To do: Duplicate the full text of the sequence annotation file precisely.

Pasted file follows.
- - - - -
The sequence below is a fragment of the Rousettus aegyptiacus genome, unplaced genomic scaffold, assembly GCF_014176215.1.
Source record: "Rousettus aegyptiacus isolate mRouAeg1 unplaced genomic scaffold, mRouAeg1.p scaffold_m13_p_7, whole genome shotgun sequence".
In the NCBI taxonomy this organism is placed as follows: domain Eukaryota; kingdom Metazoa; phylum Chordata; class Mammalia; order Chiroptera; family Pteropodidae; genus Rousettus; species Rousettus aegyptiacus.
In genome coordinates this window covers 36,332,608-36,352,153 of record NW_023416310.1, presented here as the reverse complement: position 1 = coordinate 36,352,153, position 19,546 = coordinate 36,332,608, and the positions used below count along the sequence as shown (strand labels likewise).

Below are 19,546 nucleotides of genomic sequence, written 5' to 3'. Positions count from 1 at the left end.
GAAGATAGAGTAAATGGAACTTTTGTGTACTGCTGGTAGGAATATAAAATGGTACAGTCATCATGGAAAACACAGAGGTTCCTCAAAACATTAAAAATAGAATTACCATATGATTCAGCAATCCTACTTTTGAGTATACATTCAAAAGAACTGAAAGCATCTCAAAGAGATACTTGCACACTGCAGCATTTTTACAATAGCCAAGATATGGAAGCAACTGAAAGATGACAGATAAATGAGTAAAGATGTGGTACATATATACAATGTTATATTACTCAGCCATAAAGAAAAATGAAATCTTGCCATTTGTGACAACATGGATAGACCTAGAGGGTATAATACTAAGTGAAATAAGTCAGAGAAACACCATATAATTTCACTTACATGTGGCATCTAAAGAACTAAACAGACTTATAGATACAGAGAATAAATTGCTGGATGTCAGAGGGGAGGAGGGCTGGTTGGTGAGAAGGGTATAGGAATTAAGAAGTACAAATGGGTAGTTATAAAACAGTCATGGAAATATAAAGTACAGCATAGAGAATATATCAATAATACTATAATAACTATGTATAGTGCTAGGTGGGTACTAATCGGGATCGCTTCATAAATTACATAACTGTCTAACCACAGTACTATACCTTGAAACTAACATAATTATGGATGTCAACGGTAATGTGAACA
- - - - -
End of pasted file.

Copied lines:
The sequence below is a fragment of the Rousettus aegyptiacus genome, unplaced genomic scaffold, assembly GCF_014176215.1.
Source record: "Rousettus aegyptiacus isolate mRouAeg1 unplaced genomic scaffold, mRouAeg1.p scaffold_m13_p_7, whole genome shotgun sequence".
In the NCBI taxonomy this organism is placed as follows: domain Eukaryota; kingdom Metazoa; phylum Chordata; class Mammalia; order Chiroptera; family Pteropodidae; genus Rousettus; species Rousettus aegyptiacus.
In genome coordinates this window covers 36,332,608-36,352,153 of record NW_023416310.1, presented here as the reverse complement: position 1 = coordinate 36,352,153, position 19,546 = coordinate 36,332,608, and the positions used below count along the sequence as shown (strand labels likewise).

Below are 19,546 nucleotides of genomic sequence, written 5' to 3'. Positions count from 1 at the left end.
GAAGATAGAGTAAATGGAACTTTTGTGTACTGCTGGTAGGAATATAAAATGGTACAGTCATCATGGAAAACACAGAGGTTCCTCAAAACATTAAAAATAGAATTACCATATGATTCAGCAATCCTACTTTTGAGTATACATTCAAAAGAACTGAAAGCATCTCAAAGAGATACTTGCACACTGCAGCATTTTTACAATAGCCAAGATATGGAAGCAACTGAAAGATGACAGATAAATGAGTAAAGATGTGGTACATATATACAATGTTATATTACTCAGCCATAAAGAAAAATGAAATCTTGCCATTTGTGACAACATGGATAGACCTAGAGGGTATAATACTAAGTGAAATAAGTCAGAGAAACACCATATAATTTCACTTACATGTGGCATCTAAAGAACTAAACAGACTTATAGATACAGAGAATAAATTGCTGGATGTCAGAGGGGAGGAGGGCTGGTTGGTGAGAAGGGTATAGGAATTAAGAAGTACAAATGGGTAGTTATAAAACAGTCATGGAAATATAAAGTACAGCATAGAGAATATATCAATAATACTATAATAACTATGTATAGTGCTAGGTGGGTACTAATCGGGATCGCTTCATAAATTACATAACTGTCTAACCACAGTACTATACCTTGAAACTAACATAATTATGGATGTCAACGGTAATGTGAACA